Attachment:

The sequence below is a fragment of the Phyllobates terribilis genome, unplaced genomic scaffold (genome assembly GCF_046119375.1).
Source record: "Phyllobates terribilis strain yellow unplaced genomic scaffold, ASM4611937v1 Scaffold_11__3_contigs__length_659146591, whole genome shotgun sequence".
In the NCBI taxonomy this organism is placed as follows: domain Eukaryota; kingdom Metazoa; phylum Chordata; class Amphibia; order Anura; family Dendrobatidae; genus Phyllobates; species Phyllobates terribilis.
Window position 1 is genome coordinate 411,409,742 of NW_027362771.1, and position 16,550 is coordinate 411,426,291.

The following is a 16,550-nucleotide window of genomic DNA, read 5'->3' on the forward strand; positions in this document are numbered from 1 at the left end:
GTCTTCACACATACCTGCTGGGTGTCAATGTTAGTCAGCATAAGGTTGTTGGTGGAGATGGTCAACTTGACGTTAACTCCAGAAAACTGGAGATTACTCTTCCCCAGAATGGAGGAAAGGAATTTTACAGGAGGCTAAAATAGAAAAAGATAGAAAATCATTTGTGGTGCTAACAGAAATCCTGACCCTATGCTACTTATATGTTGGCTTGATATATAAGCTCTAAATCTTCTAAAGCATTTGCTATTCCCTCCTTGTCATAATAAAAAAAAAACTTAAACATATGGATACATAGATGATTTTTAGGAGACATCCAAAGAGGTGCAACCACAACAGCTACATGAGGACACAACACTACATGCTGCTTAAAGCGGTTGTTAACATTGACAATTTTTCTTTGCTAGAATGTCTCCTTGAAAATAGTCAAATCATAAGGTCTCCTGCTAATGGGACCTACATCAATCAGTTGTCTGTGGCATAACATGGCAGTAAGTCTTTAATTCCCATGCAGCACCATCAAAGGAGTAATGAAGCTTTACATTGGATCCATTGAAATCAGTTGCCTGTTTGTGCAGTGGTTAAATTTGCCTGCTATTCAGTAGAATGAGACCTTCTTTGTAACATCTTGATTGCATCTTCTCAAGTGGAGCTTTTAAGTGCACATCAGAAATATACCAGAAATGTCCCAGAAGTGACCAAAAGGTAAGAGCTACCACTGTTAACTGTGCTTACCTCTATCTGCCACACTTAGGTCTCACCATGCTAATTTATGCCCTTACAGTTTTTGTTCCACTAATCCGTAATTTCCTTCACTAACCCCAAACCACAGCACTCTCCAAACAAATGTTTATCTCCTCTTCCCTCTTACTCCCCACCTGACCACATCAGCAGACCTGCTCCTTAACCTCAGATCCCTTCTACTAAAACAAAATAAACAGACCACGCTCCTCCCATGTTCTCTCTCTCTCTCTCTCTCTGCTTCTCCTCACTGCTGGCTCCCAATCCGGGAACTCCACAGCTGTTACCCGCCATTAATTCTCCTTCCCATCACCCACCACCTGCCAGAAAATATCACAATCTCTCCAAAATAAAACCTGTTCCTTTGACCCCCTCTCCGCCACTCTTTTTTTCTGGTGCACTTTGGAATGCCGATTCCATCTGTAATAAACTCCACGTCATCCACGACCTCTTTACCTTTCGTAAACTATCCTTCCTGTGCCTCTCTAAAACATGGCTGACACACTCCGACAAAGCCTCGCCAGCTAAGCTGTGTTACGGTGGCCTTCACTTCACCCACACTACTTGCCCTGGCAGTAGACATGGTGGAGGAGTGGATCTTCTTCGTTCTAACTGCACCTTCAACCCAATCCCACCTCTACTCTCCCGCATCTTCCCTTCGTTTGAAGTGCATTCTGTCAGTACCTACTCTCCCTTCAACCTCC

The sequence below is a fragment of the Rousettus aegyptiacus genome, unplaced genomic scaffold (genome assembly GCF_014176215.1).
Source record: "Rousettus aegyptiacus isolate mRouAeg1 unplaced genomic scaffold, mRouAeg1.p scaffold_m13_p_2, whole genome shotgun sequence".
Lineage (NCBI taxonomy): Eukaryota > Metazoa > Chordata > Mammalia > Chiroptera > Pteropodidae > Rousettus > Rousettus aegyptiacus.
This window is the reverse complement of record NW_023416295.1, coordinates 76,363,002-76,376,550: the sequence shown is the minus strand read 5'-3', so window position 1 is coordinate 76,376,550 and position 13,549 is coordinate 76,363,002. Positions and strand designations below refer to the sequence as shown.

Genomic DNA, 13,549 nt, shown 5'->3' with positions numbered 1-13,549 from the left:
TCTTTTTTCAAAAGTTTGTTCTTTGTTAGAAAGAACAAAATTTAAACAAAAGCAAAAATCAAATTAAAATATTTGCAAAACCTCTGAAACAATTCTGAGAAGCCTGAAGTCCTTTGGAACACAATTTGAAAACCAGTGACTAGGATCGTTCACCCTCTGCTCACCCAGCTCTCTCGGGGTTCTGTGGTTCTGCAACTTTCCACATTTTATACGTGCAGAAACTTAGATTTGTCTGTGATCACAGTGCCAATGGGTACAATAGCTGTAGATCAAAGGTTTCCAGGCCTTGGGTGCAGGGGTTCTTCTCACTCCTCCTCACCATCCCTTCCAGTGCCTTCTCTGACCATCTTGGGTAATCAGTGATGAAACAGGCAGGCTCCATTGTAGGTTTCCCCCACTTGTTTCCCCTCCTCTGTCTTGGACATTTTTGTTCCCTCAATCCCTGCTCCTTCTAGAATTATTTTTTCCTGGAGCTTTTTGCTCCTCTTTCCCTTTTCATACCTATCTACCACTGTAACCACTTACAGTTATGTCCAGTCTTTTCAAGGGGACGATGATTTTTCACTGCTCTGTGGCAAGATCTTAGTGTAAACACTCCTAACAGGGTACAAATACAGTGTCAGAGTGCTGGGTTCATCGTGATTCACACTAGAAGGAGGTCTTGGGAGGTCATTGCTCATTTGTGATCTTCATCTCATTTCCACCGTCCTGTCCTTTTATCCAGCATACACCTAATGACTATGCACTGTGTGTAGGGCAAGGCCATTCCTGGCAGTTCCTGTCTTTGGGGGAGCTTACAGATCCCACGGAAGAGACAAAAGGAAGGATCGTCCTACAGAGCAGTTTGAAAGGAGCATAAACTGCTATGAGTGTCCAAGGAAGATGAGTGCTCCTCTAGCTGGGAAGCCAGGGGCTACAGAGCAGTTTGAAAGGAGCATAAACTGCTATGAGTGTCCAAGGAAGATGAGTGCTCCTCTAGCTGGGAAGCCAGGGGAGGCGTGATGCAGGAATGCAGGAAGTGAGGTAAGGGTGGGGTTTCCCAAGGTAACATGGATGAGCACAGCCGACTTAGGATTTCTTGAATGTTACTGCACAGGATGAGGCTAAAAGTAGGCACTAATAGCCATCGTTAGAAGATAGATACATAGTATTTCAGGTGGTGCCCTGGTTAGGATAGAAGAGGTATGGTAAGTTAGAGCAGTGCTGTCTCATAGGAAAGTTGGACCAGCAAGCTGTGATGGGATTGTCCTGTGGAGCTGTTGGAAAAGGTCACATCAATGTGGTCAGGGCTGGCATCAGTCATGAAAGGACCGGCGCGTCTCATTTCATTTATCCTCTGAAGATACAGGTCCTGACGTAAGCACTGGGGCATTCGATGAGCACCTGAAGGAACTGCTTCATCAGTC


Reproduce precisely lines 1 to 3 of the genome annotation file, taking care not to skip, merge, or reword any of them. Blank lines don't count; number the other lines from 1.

The sequence below is a fragment of the Phyllobates terribilis genome, unplaced genomic scaffold (genome assembly GCF_046119375.1).
Source record: "Phyllobates terribilis strain yellow unplaced genomic scaffold, ASM4611937v1 Scaffold_11__3_contigs__length_659146591, whole genome shotgun sequence".
In the NCBI taxonomy this organism is placed as follows: domain Eukaryota; kingdom Metazoa; phylum Chordata; class Amphibia; order Anura; family Dendrobatidae; genus Phyllobates; species Phyllobates terribilis.